1. In January, the Maryland Health Care Commission published a study suggesting that Maryland's ban on physician ownership of magnetic resonance imaging (MRI) machines did not actually reduce MRI use rates (after accounting for variables such as patient age). The Commission noted that lifting the ban would aid Maryland's push toward integrated care delivery, especially if coupled with reimbursement shifts toward accountable care (vs. fee for service). The Commission stopped short of recommending an end to the ban, instead recommending further study.
2. In February, the Maryland Board of Physicians finalized an overhaul of its process for physician discipline. Two major changes stand out. First, the Board may now issue "cease and desist" orders (backed by fines) to physicians accused of misconduct, and may do so before the physician is notified or heard on the underlying accusation, so long as the order addresses "a serious risk to patient safety." Second, dedicated disciplinary panels will now resolve physician misconduct allegations in individual disciplinary cases, a task previously assigned to the Board.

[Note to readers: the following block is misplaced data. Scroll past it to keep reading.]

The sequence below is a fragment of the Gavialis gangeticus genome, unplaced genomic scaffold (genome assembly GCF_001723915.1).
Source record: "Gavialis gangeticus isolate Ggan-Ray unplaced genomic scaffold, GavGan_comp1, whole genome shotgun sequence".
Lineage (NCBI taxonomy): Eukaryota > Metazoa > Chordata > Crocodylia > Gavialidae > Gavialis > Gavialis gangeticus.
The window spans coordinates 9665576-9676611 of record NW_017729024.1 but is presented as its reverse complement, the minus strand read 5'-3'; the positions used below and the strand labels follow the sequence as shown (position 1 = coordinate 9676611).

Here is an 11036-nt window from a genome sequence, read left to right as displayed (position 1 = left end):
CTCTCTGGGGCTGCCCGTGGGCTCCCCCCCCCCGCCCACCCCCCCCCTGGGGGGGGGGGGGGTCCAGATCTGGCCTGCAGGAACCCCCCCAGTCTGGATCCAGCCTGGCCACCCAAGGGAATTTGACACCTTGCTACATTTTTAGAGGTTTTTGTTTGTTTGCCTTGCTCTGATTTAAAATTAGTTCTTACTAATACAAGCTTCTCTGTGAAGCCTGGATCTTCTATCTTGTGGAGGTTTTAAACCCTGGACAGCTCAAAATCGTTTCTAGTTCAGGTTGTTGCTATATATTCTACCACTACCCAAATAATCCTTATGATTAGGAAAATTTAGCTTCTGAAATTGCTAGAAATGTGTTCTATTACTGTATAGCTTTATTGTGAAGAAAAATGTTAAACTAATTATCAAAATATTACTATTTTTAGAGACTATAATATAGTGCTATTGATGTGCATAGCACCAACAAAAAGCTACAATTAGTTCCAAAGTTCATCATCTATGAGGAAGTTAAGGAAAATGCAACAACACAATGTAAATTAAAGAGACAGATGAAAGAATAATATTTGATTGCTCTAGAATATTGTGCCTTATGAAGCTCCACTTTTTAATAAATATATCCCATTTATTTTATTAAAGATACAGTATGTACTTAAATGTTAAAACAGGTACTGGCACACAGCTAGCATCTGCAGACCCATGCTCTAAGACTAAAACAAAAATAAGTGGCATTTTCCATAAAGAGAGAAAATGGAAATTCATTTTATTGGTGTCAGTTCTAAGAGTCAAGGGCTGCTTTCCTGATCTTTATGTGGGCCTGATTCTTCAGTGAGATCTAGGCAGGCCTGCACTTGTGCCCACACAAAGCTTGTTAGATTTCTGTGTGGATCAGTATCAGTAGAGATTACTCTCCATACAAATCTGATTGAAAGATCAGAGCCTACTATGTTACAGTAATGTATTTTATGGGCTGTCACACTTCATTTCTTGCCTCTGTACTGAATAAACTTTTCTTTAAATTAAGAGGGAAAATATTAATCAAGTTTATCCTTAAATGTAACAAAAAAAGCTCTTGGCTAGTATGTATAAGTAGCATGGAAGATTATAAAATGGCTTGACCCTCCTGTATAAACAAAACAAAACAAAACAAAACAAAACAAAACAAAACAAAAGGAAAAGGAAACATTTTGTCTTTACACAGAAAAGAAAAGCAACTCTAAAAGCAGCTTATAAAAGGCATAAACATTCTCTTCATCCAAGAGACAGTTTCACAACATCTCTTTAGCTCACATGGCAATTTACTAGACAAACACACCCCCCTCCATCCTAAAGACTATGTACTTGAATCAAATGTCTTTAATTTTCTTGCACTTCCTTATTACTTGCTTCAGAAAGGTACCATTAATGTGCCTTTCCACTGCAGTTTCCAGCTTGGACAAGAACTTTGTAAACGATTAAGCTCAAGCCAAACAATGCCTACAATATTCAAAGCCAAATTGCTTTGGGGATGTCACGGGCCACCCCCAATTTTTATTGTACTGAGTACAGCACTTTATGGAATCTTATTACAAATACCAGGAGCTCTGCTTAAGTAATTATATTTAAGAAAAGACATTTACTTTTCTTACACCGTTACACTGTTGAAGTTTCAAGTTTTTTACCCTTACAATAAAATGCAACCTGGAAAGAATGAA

3. Citing a spike in Maryland opioid overdoses, the Board of Physicians also recently mandated that, to qualify for license renewal, each Maryland physician receive at least one unit of continuing medical education credit on the topic of opioid prescribing.